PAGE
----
Farrington Llewellyn
Storyteller, Organizer, Identity
Involved with Intermedia Arts since: 2015
An artist of evolving identity, the inspired and multidisciplinary hip-hop artist Farrington works to tell his story through the expressive production of his work. His transformative and ongoing journey to self discovery over the course of his artistic career has motivated him to share his experience through music under the name Farr Well, and with his sistar artist ShaVunda Brown in the hip-hop duo Khem Clan.

» Farrington Llewellyn
What are three words that describe Intermedia Arts?

Supportive Transformative Accessible



How does art change impact the world? How does your art do this?

Art influences by giving people a glimpse into the possibilities & Worlds around us. In this way art is a vessel that spreads culture, values and ideas. Potent art can change and impact the World by showing us alternative ways of being and seeing. My art is about clarity, healing and being your Free self. My story is 1 alternative of how to view/live life.


What inspires / motivates you?

New journeys and Freeing up space in my mind for new things.


How do you engage community in your practice?My art is how I dialogue with the World. When it comes to music, I perform at venues and free community events. The content of my lyrics is a form of engagement because my music is about conversation; I put my thoughts and perceived values on display in an attempt to explore what I truly believe in. My video art is more intentional and less subconscious. Through my Black Identity Series I’ve interviewed people from my community on camera about topics I’m interested in overstanding. I create montage videos, organized in a way that shows the range of perspectives surrounding these issues. I post them online, invite people to public events, and facilitate group discussions.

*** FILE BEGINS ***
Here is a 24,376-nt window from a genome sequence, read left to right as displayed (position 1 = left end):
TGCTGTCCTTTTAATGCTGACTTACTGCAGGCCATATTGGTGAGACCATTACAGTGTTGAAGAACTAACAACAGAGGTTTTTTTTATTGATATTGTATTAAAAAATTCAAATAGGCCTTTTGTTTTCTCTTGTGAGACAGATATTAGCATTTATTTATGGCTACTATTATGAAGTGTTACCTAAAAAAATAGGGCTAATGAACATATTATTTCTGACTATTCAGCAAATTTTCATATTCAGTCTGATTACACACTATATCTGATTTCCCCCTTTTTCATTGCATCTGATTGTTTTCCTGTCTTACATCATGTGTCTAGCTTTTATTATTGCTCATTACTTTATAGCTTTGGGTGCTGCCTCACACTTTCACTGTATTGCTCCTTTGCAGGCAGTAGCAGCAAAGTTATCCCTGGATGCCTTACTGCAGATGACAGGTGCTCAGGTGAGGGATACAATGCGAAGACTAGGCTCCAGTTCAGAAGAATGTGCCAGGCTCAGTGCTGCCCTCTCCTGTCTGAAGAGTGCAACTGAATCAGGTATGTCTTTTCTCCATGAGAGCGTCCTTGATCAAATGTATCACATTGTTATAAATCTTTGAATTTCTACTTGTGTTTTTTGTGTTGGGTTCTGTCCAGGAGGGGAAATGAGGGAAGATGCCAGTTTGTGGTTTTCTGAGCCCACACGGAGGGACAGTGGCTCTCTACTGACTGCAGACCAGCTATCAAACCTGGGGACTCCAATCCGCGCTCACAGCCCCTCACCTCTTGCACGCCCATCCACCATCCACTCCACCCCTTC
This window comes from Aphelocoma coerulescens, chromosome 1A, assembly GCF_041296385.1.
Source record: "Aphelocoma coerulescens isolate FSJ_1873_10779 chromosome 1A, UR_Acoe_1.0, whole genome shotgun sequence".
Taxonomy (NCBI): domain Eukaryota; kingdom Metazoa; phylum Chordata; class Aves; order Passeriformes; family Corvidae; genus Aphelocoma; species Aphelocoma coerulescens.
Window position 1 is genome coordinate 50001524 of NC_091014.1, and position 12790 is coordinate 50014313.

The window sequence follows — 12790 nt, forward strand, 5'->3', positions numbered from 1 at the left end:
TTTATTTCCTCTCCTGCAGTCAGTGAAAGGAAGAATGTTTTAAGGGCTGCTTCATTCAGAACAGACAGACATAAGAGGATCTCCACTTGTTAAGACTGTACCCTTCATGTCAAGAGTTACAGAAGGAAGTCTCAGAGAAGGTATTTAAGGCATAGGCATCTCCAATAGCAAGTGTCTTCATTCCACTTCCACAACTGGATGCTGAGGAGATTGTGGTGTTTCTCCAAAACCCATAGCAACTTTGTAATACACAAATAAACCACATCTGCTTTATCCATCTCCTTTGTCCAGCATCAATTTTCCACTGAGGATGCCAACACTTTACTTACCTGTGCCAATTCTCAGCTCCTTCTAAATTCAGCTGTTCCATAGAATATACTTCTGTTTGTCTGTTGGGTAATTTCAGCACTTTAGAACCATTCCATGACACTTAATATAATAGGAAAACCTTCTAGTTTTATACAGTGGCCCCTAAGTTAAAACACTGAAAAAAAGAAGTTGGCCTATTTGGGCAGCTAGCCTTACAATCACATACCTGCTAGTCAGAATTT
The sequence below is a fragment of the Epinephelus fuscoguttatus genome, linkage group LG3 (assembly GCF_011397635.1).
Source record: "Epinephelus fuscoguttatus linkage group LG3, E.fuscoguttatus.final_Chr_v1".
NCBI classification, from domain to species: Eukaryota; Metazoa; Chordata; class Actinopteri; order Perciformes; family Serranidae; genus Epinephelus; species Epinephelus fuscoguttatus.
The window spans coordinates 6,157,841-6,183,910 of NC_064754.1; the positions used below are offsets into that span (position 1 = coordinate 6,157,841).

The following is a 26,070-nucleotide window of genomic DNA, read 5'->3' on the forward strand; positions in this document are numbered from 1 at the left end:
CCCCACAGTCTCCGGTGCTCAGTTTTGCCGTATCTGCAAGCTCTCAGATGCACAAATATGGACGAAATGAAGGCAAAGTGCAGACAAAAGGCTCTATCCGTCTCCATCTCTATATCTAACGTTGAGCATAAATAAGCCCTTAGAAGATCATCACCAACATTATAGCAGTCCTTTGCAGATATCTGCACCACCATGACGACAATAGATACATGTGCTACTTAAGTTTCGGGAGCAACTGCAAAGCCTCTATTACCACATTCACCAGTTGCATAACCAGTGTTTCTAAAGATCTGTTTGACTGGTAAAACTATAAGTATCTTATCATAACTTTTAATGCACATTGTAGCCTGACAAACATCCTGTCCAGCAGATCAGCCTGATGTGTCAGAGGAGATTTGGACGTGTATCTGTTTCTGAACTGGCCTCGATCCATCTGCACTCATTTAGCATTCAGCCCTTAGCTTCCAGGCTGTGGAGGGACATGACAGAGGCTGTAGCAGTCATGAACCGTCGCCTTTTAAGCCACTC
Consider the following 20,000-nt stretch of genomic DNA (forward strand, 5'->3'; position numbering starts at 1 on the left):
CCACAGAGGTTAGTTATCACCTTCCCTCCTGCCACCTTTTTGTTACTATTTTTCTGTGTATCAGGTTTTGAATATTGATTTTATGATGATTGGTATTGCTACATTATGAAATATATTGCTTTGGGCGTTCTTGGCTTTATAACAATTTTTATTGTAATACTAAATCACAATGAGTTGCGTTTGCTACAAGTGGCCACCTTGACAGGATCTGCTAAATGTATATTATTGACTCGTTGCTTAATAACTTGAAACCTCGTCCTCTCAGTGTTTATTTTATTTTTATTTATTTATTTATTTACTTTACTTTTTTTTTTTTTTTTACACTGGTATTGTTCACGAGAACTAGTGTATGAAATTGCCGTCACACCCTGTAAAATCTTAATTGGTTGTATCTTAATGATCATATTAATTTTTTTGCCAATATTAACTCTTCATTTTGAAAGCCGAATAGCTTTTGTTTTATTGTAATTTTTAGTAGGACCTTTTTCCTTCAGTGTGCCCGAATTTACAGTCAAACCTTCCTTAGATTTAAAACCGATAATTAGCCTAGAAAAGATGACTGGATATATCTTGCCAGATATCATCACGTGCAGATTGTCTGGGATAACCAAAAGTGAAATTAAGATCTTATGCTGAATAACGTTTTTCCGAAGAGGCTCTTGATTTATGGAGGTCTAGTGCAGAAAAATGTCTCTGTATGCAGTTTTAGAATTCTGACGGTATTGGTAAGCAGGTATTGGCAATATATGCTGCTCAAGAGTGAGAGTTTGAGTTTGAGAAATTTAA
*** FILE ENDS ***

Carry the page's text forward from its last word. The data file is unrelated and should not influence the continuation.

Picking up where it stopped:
What has been your greatest joy as an artist?

My greatest joy as an artist has been reaching clarity. Expressing myself in a way that’s hard to take out of context is empowering. Working through things with my art has become a tool for healing in this way.


What is the biggest adversity you have faced in your artistic journey?

The biggest adversity I've faced is the fear of being judged or slaughtered for my mistakes. Growth often means purging; as a result I’ve created things I no longer represent. Confronting and unraveling self is the work needed to transcend lesser values. But relics from your past come back to haunt you when stumbled upon without context. Worrying about the feelings of others can keep you from creating the closure you need to become something new.

 

What is one of your most powerful or meaningful experiences at Intermedia Arts?